When it came to career advancement, Donna Sims says she was "my own worst enemy."
A Johns Hopkins employee since 1983 in a variety of assistant positions—beginning as a temp secretary in Geriatric Medicine and Gerontology—Sims stood by as many of her peers moved on to better jobs. And then wondered why she wasn't doing the same.
"I'd become stagnant and only looked for something else [at Hopkins] if something upset me where I was," says Sims, currently executive assistant to Ellen MacKenzie, dean of the Bloomberg School of Public Health. Those moves, she says, were usually lateral.
But when JHU launched a pilot program last year to develop talent already at the university, someone who knew what Sims was capable of nominated her for the inaugural course. Eligible were current employees throughout the university already working as administrative assistants.
Those selected had to have been at JHU for at least a year, have consistent above-average to excellent performance evaluations, and be deemed to possess a high degree of potential.
"This was brought to us from various university offices asking us to focus on developing the talent we already have and elevate them," says Ann Shiu, who specializes in learning solutions and talent management in Human Resources. "People have talents they don't always realize."
Shiu developed the program—known as the Administrative Development Program—with colleague Siyade Gemechisa, a senior instructional designer. In all, 20 people—a dozen participants and eight mentors—took part in the inaugural ADP cohort. All were female, and more than half identified as representing a racial or ethnic minority.
Seven sessions, with titles such as the Ultimate Professional, Relationship Awareness Theory, and A Day in the Life, were held on various university campus locations.
"Keeping it in the Hopkins family is a good way to look at it," says Gemechisa of the six-month program, noting that it was composed of course work—including podcasts recorded by veterans in high-level support roles—mentorship, and application. "This was designed for those who will support top people in the university."
Lisa Moreland, a 19-year veteran of various administrative support roles at JHU, was a mentor in the ADP program. "The role of administration is essential to the university," she says. "Administrators are the backbone, the glue, and the gatekeepers, and their contributions are often overlooked."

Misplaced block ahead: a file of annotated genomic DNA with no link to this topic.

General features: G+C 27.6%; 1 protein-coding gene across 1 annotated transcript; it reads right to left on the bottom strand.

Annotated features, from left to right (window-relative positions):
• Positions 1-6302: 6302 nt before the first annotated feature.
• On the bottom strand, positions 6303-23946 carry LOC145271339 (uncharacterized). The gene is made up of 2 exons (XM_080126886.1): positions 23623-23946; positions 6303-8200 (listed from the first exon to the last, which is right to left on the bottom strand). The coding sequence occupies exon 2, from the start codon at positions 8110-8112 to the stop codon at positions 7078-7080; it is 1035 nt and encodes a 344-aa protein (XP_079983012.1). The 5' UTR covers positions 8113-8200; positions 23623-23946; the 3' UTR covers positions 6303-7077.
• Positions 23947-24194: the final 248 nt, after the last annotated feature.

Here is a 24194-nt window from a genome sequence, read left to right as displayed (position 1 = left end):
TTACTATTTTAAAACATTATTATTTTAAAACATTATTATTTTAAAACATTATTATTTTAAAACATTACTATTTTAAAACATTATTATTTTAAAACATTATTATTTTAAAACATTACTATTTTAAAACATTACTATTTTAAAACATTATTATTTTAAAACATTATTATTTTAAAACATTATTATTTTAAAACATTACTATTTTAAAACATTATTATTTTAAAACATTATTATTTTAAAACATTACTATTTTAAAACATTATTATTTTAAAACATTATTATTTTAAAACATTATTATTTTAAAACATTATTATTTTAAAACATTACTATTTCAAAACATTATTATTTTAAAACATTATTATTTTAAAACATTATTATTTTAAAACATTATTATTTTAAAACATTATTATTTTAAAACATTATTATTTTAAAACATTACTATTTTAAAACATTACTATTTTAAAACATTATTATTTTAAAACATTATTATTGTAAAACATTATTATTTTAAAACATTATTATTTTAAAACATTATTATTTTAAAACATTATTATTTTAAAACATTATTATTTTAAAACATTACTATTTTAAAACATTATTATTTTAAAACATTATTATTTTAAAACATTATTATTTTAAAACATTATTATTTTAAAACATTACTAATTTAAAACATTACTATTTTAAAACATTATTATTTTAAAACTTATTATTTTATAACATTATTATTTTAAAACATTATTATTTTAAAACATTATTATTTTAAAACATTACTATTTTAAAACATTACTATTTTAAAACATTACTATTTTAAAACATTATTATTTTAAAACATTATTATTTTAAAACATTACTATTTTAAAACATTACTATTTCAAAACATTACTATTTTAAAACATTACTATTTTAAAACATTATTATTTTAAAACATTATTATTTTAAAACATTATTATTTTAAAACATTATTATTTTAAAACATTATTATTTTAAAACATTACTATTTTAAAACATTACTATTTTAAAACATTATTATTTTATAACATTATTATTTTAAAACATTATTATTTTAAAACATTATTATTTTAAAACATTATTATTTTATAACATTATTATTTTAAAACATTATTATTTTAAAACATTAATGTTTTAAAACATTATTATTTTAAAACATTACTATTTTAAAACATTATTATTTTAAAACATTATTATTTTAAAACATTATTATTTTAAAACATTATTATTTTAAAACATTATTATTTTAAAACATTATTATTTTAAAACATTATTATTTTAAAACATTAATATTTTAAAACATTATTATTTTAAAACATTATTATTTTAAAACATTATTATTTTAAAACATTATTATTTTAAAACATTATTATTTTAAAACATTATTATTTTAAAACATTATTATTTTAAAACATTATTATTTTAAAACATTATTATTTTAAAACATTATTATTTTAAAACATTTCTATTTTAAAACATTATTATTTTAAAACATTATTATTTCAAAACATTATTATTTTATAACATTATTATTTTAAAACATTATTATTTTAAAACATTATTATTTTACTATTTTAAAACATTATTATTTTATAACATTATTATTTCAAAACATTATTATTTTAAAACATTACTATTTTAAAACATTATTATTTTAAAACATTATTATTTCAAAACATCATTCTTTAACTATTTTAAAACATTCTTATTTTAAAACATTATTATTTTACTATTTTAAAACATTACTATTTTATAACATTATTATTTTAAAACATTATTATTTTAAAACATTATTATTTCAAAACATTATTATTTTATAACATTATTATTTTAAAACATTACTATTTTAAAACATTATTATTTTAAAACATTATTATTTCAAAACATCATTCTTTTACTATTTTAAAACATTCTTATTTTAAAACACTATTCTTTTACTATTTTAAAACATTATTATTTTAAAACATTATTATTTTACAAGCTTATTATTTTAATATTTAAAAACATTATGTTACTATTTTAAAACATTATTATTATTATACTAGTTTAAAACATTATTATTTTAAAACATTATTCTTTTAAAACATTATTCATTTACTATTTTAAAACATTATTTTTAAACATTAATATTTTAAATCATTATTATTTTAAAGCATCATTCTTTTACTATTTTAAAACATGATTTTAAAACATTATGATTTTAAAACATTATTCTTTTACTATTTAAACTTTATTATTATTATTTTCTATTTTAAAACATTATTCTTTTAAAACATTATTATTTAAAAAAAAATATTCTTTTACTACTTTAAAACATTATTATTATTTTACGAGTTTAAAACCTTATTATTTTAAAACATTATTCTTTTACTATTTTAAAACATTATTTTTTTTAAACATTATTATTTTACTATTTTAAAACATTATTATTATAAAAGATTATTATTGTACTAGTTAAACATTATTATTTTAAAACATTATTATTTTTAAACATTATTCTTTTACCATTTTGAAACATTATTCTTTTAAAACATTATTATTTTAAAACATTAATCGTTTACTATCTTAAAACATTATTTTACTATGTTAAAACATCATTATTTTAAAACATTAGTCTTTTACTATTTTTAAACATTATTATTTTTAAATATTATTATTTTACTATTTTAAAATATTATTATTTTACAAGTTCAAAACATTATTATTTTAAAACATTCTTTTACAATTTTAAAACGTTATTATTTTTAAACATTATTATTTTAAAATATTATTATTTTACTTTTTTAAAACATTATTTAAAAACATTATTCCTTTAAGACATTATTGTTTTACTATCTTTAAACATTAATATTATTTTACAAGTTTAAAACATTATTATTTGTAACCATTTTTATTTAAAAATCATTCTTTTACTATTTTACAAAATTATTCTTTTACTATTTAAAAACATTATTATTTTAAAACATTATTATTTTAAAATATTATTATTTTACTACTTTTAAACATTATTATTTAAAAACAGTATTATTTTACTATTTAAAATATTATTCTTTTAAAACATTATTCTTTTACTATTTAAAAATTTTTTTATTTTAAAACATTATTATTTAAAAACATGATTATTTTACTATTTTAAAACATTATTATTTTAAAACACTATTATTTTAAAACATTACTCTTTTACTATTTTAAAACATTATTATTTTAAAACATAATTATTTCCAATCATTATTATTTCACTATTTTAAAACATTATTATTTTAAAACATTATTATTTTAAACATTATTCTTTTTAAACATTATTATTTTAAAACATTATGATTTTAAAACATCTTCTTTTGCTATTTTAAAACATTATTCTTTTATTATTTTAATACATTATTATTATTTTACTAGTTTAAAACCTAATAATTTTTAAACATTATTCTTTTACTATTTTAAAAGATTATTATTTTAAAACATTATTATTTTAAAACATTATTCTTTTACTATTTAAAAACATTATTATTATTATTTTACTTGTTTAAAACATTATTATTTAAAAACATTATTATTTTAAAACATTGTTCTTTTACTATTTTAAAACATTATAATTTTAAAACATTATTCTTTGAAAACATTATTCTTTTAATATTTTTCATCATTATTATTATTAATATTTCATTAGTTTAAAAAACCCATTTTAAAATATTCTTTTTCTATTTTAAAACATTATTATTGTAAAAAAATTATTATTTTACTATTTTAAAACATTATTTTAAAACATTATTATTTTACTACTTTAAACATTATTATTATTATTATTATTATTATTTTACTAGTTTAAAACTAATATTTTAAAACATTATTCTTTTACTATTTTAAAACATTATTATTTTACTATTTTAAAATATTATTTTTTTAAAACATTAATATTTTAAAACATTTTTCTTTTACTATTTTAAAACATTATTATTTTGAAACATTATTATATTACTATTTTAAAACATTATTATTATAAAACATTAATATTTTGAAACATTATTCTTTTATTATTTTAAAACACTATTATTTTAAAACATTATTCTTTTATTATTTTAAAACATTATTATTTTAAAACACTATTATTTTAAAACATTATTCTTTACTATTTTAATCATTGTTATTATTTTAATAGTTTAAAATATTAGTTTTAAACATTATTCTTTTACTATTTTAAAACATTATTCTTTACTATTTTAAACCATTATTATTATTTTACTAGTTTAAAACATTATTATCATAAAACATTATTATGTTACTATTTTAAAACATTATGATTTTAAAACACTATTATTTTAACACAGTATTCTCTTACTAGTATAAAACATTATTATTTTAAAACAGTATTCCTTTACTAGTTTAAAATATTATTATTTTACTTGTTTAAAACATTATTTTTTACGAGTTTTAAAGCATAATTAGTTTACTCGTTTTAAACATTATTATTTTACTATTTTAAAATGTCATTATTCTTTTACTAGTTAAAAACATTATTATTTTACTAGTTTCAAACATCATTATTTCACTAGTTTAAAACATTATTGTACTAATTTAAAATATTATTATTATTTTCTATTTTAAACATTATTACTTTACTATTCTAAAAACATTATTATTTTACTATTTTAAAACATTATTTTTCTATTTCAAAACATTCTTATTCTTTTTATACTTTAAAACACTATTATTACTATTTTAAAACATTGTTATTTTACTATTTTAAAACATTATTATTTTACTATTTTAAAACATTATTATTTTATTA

Helping a colleague into a role supporting crucial players across the university, Moreland says, "was an opportunity for me to 'pay it forward,' to be kind, and share what has been shared with me through the years."
Noting that the experience helped her identify some of her own shortcomings, Moreland says she is "better for having participated" and that she "appreciates the new relationship I have with my mentee."
Indeed, the title "administrative assistant" does not do justice to the range of duties that graduates of the program—which ran from mid-October of 2018 to late March this year—will be expected to excel at as they progress in their careers.
Three of the 12 who completed the program, including Sims, have already applied for openings that come with higher responsibilities and more pay.
"When I read my job description and my mentor's job description, I realized we were both doing the same thing," Sims says. Yet, she had never made an effort to see if the grass might be greener in other departments.
The Hopkins landscape, says Sims, a graduate of Dunbar High School and what was then Villa Julie junior college (now Stevenson University), can be intimidating for someone without a higher degree.
"I was afraid to take the leap, didn't think I was good enough," Sims says. "I figured I'd just stay in my comfortable box."
The challenge of working for people at the highest university levels can often be anything but comfortable, with a range of unexpected situations.
"A lot of the work is dealing with the nuance of personalities," Gemechisa says. "There are unspoken things, situations that come up, where you need to think on your feet." She notes that the mentoring facet of the program was crucial because it "mirrored the relationships" the cohorts will have with bosses in the future. In addition, she says, participants acknowledged that through the program they began to view their abilities, contributions, and worth differently, and this gave them more confidence.
"You can teach technique and basic concepts," she says, "but the real test is when you take it out of the classroom and try it out."
Which Donna Sims says she is very much looking forward to—so much so that when she settles into her next position, she hopes to become a mentor in a future ADP course to someone like herself.
She will certainly know what she's talking about.
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